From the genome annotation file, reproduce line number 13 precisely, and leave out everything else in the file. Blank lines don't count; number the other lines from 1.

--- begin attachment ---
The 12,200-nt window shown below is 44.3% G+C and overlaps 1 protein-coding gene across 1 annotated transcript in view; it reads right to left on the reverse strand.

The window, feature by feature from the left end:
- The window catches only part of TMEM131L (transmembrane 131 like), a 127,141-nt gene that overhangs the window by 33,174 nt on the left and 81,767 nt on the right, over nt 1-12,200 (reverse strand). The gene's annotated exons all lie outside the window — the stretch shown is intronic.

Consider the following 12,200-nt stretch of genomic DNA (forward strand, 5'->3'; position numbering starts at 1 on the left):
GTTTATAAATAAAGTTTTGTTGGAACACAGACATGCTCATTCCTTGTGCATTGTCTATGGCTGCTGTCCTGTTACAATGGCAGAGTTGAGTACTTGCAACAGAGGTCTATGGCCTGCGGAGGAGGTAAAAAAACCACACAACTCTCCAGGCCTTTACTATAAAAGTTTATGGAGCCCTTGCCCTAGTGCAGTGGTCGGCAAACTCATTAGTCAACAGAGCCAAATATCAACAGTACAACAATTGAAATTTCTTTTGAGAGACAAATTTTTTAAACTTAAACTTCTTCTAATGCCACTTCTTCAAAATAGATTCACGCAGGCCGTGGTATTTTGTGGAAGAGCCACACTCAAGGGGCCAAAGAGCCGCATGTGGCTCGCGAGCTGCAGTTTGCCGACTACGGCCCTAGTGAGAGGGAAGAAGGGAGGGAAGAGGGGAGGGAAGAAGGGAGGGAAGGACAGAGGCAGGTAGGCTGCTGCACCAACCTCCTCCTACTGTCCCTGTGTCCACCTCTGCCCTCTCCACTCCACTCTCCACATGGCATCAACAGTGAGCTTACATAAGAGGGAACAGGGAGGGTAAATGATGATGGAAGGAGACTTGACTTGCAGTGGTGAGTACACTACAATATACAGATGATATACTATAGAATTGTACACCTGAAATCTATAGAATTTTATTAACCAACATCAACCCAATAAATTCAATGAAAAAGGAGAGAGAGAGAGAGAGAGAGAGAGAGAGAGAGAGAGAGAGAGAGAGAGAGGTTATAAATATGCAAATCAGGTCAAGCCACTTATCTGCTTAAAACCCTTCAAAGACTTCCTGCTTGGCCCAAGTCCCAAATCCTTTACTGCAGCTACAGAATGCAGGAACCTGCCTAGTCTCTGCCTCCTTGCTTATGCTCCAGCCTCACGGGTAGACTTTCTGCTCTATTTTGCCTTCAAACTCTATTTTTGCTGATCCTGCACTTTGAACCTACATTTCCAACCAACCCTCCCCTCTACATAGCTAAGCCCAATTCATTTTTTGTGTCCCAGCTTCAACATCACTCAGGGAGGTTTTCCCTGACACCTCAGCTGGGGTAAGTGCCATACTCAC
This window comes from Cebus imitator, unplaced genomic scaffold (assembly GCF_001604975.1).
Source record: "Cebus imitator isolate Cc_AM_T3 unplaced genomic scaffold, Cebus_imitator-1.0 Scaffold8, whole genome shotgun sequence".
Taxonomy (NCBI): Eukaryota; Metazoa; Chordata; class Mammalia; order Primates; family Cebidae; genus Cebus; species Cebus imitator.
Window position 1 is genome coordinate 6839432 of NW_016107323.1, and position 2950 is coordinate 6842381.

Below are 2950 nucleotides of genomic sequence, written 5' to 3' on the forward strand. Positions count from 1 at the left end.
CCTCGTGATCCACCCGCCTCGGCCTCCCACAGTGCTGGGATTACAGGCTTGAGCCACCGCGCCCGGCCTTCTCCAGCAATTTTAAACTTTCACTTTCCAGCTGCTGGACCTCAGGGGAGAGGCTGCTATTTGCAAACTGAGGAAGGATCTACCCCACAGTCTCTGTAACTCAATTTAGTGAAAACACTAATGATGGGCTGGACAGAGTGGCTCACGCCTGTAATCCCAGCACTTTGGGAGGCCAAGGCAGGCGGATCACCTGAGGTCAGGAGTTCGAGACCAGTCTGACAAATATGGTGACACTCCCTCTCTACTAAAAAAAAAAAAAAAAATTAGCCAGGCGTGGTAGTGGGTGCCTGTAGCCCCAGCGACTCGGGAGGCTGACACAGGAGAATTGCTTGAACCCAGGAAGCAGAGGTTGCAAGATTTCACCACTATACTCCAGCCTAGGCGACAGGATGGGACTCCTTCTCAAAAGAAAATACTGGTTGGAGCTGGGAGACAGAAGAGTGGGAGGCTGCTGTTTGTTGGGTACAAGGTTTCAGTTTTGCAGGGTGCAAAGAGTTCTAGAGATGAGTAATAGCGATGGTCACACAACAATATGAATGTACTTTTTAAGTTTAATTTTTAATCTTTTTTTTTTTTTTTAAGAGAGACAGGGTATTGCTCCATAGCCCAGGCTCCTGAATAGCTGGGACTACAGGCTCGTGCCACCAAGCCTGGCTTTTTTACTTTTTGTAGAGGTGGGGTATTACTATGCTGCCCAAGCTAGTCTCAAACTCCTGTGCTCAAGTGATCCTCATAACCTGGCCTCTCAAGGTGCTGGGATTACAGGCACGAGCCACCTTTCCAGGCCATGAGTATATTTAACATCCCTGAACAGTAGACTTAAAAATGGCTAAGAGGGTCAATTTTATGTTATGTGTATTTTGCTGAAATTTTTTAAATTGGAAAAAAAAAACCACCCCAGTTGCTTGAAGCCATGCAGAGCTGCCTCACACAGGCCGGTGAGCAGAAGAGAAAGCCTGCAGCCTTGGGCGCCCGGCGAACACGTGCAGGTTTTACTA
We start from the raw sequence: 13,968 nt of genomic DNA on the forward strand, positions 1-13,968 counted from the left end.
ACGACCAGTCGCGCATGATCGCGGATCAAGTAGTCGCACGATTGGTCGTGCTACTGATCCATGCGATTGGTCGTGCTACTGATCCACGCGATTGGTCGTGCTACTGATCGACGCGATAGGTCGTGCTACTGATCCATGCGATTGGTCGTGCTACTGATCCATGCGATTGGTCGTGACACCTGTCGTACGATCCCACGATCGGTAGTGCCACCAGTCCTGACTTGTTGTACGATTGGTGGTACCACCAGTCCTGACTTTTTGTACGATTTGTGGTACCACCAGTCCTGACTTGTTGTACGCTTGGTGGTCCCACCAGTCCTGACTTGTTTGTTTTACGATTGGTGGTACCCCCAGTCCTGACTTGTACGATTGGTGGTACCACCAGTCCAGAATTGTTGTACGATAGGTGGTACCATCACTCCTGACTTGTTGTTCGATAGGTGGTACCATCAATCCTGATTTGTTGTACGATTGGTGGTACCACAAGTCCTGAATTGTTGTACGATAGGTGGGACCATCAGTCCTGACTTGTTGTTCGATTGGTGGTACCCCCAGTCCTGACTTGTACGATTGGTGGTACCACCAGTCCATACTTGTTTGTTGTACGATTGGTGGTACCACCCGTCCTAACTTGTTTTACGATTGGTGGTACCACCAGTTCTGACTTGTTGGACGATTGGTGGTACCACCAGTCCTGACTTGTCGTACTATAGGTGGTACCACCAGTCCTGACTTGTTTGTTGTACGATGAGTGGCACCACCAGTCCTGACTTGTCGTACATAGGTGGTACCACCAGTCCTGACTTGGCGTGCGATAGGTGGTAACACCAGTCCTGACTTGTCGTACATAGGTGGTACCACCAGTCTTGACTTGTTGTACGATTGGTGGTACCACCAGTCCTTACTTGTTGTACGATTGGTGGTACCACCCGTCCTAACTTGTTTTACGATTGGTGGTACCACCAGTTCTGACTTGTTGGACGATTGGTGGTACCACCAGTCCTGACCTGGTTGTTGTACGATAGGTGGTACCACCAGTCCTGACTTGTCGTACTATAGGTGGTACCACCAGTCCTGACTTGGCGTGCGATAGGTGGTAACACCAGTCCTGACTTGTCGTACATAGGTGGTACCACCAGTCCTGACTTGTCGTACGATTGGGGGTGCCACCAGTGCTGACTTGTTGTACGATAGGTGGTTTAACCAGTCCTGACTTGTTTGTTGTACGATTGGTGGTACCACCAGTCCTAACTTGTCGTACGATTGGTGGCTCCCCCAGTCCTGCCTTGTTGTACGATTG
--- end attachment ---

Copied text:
ACGACCAGTCGCGCATGATCGCGGATCAAGTAGTCGCACGATTGGTCGTGCTACTGATCCATGCGATTGGTCGTGCTACTGATCCACGCGATTGGTCGTGCTACTGATCGACGCGATAGGTCGTGCTACTGATCCATGCGATTGGTCGTGCTACTGATCCATGCGATTGGTCGTGACACCTGTCGTACGATCCCACGATCGGTAGTGCCACCAGTCCTGACTTGTTGTACGATTGGTGGTACCACCAGTCCTGACTTTTTGTACGATTTGTGGTACCACCAGTCCTGACTTGTTGTACGCTTGGTGGTCCCACCAGTCCTGACTTGTTTGTTTTACGATTGGTGGTACCCCCAGTCCTGACTTGTACGATTGGTGGTACCACCAGTCCAGAATTGTTGTACGATAGGTGGTACCATCACTCCTGACTTGTTGTTCGATAGGTGGTACCATCAATCCTGATTTGTTGTACGATTGGTGGTACCACAAGTCCTGAATTGTTGTACGATAGGTGGGACCATCAGTCCTGACTTGTTGTTCGATTGGTGGTACCCCCAGTCCTGACTTGTACGATTGGTGGTACCACCAGTCCATACTTGTTTGTTGTACGATTGGTGGTACCACCCGTCCTAACTTGTTTTACGATTGGTGGTACCACCAGTTCTGACTTGTTGGACGATTGGTGGTACCACCAGTCCTGACTTGTCGTACTATAGGTGGTACCACCAGTCCTGACTTGTTTGTTGTACGATGAGTGGCACCACCAGTCCTGACTTGTCGTACATAGGTGGTACCACCAGTCCTGACTTGGCGTGCGATAGGTGGTAACACCAGTCCTGACTTGTCGTACATAGGTGGTACCACCAGTCTTGACTTGTTGTACGATTGGTGGTACCACCAGTCCTTACTTGTTGTACGATTGGTGGTACCACCCGTCCTAACTTGTTTTACGATTGGTGGTACCACCAGTTCTGACTTGTTGGACGATTGGTGGTACCACCAGTCCTGACCTGGTTGTTGTACGATAGGTGGTACCACCAGTCCTGACTTGTCGTACTATAGGTGGTACCACCAGTCCTGACTTGGCGTGCGATAGGTGGTAACACCAGTCCTGACTTGTCGTACATAGGTGGTACCACCAGTCCTGACTTGTCGTACGATTGGGGGTGCCACCAGTGCTGACTTGTTGTACGATAGGTGGTTTAACCAGTCCTGACTTGTTTGTTGTACGATTGGTGGTACCACCAGTCCTAACTTGTCGTACGATTGGTGGCTCCCCCAGTCCTGCCTTGTTGTACGATTG